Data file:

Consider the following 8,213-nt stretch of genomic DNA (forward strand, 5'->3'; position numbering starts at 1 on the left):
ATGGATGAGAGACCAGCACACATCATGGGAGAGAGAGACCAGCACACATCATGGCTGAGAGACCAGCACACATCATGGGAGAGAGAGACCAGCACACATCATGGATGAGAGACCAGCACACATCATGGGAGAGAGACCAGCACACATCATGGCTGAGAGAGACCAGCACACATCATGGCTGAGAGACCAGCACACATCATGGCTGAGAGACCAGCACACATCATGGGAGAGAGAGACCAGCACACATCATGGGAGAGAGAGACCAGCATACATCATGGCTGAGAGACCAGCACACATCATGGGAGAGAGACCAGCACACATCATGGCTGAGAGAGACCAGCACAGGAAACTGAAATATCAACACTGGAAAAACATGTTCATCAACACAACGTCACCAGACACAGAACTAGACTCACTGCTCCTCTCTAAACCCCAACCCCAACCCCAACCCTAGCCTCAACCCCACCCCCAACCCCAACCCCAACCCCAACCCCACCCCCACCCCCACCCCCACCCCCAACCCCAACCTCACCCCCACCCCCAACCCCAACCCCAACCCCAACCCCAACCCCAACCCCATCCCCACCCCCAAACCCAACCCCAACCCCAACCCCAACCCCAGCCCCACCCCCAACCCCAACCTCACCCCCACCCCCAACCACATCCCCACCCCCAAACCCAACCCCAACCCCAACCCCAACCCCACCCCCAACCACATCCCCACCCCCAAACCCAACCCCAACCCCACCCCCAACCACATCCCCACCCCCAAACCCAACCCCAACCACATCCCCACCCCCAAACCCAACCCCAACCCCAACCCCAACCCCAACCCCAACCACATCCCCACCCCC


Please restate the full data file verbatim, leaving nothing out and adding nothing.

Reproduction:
Consider the following 8,213-nt stretch of genomic DNA (forward strand, 5'->3'; position numbering starts at 1 on the left):
ATGGATGAGAGACCAGCACACATCATGGGAGAGAGAGACCAGCACACATCATGGCTGAGAGACCAGCACACATCATGGGAGAGAGAGACCAGCACACATCATGGATGAGAGACCAGCACACATCATGGGAGAGAGACCAGCACACATCATGGCTGAGAGAGACCAGCACACATCATGGCTGAGAGACCAGCACACATCATGGCTGAGAGACCAGCACACATCATGGGAGAGAGAGACCAGCACACATCATGGGAGAGAGAGACCAGCATACATCATGGCTGAGAGACCAGCACACATCATGGGAGAGAGACCAGCACACATCATGGCTGAGAGAGACCAGCACAGGAAACTGAAATATCAACACTGGAAAAACATGTTCATCAACACAACGTCACCAGACACAGAACTAGACTCACTGCTCCTCTCTAAACCCCAACCCCAACCCCAACCCTAGCCTCAACCCCACCCCCAACCCCAACCCCAACCCCAACCCCACCCCCACCCCCACCCCCACCCCCAACCCCAACCTCACCCCCACCCCCAACCCCAACCCCAACCCCAACCCCAACCCCAACCCCATCCCCACCCCCAAACCCAACCCCAACCCCAACCCCAACCCCAGCCCCACCCCCAACCCCAACCTCACCCCCACCCCCAACCACATCCCCACCCCCAAACCCAACCCCAACCCCAACCCCAACCCCACCCCCAACCACATCCCCACCCCCAAACCCAACCCCAACCCCACCCCCAACCACATCCCCACCCCCAAACCCAACCCCAACCACATCCCCACCCCCAAACCCAACCCCAACCCCAACCCCAACCCCAACCCCAACCACATCCCCACCCCC